Passenger pigeons are not the only animals scientists want to bring back to life. They believe it is also possible to bring back woolly mammoths and many other animals. However, not everyone thinks this is a good idea.

Voice 1 

Stuart Primm is the world's leading expert on modern animal extinction. He works to save endangered animals. But he believes that there are many problems with de-extinction. He believes that bringing extinct animals back to life is bad for the earth. He believes these animals no longer have a safe place to live. They could cause other animals to die. In an article for National Geographic News, he wrote,

Voice 3 

"The science of changing DNA simply does not address the core problems. At worst, it makes organizations wrongfully think that they are saving the world. People can hide their selfish reasons for development. They simply promise to fix things later. It makes us think about less important things - instead of protecting our planet's biodiversity for future generations."

Voice 2 

Many other scientists do not agree with Stuart Primm. They still believe that de-extinction is important. Stuart Brand is a writer and scientist. He believes de-extinction is good for many reasons. He believes it is just as important as protecting endangered species. He believes it can fix the harm humans have caused in the past. He wrote,

Voice 4 

"The current generation of children will experience the return of some remarkable creatures in their lifetime. It may be part of what defines their generation and their attitude to the natural world. They will take their parents to zoos to see the woolly mammoth and growing populations of captive-bred passenger pigeons, and maybe even dodo birds. This will provide a good deal of money for zoos busy with extinct species revival and restoration. Humans killed off a lot of species over the last 10,000 years. Some resurrection is in order. Good results for everyone might come with it."

Voice 1 

How do you feel about de-extinction? Is it a good answer to an important problem? Or does it create more problems than it fixes? Tell us what you think. You can leave a comment on our website. Or email us at radio@radioenglish.net. You can also comment on Facebook at Facebook.com/spotlightradio.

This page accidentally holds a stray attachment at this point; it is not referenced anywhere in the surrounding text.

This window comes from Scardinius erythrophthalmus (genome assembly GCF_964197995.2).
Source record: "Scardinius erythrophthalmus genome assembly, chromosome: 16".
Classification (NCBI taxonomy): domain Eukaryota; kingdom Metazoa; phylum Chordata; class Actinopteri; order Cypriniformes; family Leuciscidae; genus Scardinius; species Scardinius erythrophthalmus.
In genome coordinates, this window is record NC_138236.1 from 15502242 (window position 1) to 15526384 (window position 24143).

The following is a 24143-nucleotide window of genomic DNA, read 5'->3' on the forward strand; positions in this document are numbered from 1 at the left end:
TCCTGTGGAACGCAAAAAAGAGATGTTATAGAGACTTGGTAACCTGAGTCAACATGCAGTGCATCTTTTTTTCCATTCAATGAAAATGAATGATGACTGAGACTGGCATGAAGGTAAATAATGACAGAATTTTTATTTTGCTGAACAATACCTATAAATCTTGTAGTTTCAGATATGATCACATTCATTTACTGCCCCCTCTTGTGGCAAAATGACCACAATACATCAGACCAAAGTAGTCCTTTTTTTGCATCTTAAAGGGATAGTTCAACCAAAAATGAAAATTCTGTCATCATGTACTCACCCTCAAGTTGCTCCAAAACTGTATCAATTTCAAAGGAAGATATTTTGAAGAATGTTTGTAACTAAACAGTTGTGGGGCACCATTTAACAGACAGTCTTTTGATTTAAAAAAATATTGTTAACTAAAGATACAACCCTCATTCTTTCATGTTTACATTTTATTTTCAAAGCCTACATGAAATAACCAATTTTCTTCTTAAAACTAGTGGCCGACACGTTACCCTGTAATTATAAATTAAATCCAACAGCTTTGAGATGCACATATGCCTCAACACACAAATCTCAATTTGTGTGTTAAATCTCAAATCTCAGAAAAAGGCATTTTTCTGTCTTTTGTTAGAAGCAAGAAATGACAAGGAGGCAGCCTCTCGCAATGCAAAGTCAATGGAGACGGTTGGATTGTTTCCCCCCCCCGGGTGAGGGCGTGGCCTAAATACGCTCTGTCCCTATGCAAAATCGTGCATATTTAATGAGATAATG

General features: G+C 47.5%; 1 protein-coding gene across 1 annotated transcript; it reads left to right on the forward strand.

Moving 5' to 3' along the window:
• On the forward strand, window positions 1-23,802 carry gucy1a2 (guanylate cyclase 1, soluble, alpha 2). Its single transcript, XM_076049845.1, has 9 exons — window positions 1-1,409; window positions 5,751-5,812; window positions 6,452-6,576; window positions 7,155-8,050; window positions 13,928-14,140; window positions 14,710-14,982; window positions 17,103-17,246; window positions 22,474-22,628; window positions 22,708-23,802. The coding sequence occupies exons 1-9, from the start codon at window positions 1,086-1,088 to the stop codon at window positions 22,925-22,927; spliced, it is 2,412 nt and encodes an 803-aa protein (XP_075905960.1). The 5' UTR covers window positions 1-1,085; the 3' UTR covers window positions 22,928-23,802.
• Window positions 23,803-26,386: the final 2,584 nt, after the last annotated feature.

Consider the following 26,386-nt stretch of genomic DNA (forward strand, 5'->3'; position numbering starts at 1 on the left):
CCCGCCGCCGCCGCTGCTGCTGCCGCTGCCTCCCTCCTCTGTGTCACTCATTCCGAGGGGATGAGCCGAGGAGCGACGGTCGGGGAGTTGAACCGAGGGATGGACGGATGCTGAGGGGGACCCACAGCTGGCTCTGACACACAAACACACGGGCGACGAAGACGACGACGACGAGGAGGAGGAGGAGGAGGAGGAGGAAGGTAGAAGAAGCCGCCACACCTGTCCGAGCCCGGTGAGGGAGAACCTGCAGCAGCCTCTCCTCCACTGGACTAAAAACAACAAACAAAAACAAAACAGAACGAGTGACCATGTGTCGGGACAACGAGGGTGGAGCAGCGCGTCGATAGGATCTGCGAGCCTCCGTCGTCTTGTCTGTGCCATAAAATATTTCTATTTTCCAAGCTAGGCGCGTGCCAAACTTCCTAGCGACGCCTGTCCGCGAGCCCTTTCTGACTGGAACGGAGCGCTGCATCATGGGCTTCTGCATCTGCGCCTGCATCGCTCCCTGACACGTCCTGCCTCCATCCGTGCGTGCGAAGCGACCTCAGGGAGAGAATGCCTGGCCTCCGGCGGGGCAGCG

Voice 2 

The writer of this program was Ryan Geertsma. The producer was Michio Ozaki. The voices you heard were from the United Kingdom and the United States. All quotes were adapted for this program and voiced by Spotlight. You can hear this program again, and read it, on the Internet at www.radioenglish.net. This program is called, "Bringing Animals Back to Life."

Voice 1 

We hope you can join us again for the next Spotlight program. Goodbye.

Question:

Should scientists bring extinct animals back to life? Is this a good idea? Or is it bad for our environment - or for another reason?

Comments


Avatar Spotlight
Orante
said on April 20, 2015

hello SPOTLIGHT, I wonted to greet you. The argument is very interesting and the pronunciation is very clear. Thank you very much

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elija
said on April 20, 2015

No!!!!!!. is bad idea, because those animals are unusually very bigs… will could be eating all on your walk

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Dela
said on May 01, 2015

In my opinion, De-extinction is a good idea but I doubt it can be realized without many serious problems. Of course, humans should stop destroying the natural environment where the endangered animals are living, these beautiful, helpless and vulnerable creatures should never disappear from our life and in particular from life of future human generations. People have harmed animals for a long time, therefore nowadays humans have to try to rescue endangered animals from extinction at all events!

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Severino Ramos da Silva
said on March 17, 2016

From: .(JavaScript must be enabled to view this email address) (Severino Ramos)
To: spotlight
Subject: answer to the question above
Date: Thursday 17, March 2016
Brazil

Dear Robin Basselin, Luke Haley, Ryan Geertsma, and Michio Ozaki:

Yes, the scientists should bring extinct animals back to life. Yes, It is a good idea because our God made the World with all the species of animals. People destroyed the animals’ places and the environment. And they continue destroying the minimum animals’ places that exist in the Earth. No, It is good for our environment because with the animals, forests, waterfalls, and Wind the planet will breathe some pure and fresh air in the world. Thank you very much for more one important matter that you have shown for us readers and learners of English. Thanks. Have a good day.

All the best,
Severino Ramos
Brazil